You've been holding your pen wrong your entire life

I am left handed. The world of education is not set up very well for lefties. I spent much of my life awkwardly trying to adapt my way of doing things to match or mirror right-handedness. I had to learn to use right-handed scissors because those were the only ones provided in school. To write properly, my paper had to be placed in the opposite direction to the papers of my righty classmates. When computers came onto the scene, I thought my troubles were finally over because keyboards are handedness agnostic. Then I learned about a mouse and a trackpad that were usually on the right requiring right handed dexterity. Imagine the educational gymnastics I had to engage in all the way to a PhD as a lefty!

Why am I sharing this walk down memory lane? The COVID-19 pandemic has forced the world of traditional education in to a tailspin. Essentially the "right-handed" world of education has become "left-handed". Running schools as we have always taught is impossible right now. We can't keep teaching the way we have always done it. Challenges associated with the need to keep people safe have pushed schools into the realm of non-traditional education have been loath to acknowledge at all, let alone as legitimate. Now, becoming more non-traditional may be the only path schools have to survival.

So what does that have to do with a holding a pencil and left-handedness? Dynamic adaptability! I was born left-handed. Nothing could change that. To survive and thrive in a world primarily set up for the more common right-handedness, I had to learn to adapt quickly. I had to learn to observe things like the placement of paper and then mirror it. I had to build strength and coordination in my right hand to be able to use a mouse or trackpad. I had to learn to use right handed scissors. In sports, my left hand was always dominant, but I was able to learn to play tennis and hit a soft-ball right handed. Sometimes the adjustments were very uncomfortable and took a lot of practice, but with persistence I got good enough to perform well.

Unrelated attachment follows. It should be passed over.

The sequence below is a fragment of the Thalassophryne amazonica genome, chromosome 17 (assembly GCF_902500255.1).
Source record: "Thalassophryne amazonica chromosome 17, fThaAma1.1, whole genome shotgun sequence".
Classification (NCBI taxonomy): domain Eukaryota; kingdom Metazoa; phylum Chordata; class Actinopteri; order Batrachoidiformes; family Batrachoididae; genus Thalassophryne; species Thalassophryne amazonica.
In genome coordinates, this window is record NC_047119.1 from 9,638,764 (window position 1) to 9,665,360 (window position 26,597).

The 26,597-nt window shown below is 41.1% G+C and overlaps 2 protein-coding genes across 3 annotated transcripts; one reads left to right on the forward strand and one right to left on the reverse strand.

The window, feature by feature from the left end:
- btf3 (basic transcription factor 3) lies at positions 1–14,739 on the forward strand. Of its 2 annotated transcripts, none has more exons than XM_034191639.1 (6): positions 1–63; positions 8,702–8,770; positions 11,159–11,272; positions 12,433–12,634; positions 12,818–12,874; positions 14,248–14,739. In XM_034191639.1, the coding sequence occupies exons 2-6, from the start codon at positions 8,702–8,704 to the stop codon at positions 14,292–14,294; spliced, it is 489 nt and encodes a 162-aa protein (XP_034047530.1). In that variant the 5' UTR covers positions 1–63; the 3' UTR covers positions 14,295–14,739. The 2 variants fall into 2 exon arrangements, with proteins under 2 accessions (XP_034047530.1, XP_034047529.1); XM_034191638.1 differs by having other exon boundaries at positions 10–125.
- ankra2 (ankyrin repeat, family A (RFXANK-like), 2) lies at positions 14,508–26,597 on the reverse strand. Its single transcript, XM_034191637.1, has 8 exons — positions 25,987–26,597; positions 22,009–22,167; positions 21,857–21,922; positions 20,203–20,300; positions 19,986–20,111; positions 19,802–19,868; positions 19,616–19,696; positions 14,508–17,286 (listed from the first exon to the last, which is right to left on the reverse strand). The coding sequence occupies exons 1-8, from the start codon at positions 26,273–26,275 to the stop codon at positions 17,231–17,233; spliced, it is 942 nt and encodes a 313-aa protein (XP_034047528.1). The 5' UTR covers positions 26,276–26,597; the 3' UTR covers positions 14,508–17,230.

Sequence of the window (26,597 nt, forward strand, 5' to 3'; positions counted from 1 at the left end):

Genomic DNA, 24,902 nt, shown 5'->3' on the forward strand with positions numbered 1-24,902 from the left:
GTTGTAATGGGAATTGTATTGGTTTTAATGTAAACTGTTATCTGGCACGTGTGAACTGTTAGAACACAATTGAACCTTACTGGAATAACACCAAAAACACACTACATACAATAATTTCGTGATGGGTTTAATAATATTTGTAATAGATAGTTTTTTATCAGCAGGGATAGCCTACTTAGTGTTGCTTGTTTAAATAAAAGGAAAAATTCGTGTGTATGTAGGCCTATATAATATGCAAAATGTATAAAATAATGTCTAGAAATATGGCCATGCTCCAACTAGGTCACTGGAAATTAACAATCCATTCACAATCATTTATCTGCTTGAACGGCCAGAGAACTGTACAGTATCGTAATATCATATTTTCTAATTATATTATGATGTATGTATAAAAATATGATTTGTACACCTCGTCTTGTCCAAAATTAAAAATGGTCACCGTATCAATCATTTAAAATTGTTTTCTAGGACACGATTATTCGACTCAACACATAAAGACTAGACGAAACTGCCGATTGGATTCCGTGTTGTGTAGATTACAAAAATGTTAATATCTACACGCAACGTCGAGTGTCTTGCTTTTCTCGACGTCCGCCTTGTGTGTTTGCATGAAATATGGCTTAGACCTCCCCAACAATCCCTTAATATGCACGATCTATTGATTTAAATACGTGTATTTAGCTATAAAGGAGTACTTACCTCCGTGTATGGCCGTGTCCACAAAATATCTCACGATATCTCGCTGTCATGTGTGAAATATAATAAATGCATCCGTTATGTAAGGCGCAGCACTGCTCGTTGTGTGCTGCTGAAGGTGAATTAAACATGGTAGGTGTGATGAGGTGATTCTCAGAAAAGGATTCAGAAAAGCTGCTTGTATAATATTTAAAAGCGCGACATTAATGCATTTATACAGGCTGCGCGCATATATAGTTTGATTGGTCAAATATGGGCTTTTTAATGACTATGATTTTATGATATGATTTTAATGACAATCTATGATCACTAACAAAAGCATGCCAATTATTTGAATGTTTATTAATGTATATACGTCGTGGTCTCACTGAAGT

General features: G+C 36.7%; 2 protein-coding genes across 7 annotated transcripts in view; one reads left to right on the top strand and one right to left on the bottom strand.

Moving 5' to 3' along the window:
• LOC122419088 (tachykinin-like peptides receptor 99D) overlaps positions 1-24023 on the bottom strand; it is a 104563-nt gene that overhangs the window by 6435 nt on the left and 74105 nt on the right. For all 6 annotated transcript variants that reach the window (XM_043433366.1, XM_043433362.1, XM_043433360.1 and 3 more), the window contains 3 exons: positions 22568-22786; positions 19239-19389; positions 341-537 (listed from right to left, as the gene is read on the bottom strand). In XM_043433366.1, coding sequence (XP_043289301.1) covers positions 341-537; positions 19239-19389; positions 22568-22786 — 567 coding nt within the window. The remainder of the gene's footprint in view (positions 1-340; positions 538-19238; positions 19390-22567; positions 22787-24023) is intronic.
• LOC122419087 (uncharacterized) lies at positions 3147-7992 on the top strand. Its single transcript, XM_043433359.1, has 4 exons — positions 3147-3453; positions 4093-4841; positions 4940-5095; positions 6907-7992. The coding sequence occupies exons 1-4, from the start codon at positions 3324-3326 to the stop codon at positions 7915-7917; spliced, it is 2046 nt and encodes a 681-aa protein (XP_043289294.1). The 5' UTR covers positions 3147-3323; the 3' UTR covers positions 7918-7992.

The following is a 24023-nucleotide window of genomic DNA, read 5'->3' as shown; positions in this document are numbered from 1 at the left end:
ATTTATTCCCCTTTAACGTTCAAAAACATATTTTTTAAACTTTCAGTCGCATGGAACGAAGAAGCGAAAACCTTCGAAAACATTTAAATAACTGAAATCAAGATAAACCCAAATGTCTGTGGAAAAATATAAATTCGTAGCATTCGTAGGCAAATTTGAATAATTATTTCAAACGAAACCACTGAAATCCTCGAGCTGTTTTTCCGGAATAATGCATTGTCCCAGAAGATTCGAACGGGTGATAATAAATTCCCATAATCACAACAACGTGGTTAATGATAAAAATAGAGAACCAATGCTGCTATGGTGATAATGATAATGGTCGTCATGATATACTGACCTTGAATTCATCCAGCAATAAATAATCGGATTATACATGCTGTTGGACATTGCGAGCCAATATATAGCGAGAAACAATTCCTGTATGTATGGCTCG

Notice that I didn't have to abandon being left-handed (that would have been impossible anyway) but I learned to adjust my environment, tools, and skills to be able to function well in both left-handed and right-handed worlds. Schools are going to have to learn to do the same thing.

Higher-ed is in an especially difficult predicament right now. Traditional models of education have been generally sustainable, even with the massive successes of non-traditional schools like Western Governors University attracting thousands of students a month. However, with COVID-19, the sustainability of traditional models of education is slipping away.

Schools that have already added some online programs have taken the first step, but there is so much more to offering robust education in online environments. These changes need to happen quickly -- faster than most will be comfortable with.

A place to start is the the recognition that you may have been holding the pen (your construct of what constitutes good education) the wrong way this whole time. What you do to make education effective on a campus in a physical classroom can be done well online. What you may not yet be comfortable with is that it really is possible to largely replicate what you do in a face-to-face in an online classroom. The brilliance of what you offer to students doesn't change. How you offer it does.

Dynamic adaptability - the ability to assess a situation needing adjustment and doing so quickly -- is going to be the defining characteristic of schools who survive the challenges of the COVID-19 pandemic. You might feel like a left-handed student in a right-handed world for awhile, but you can do this!

#classroom #online education #writing utensils

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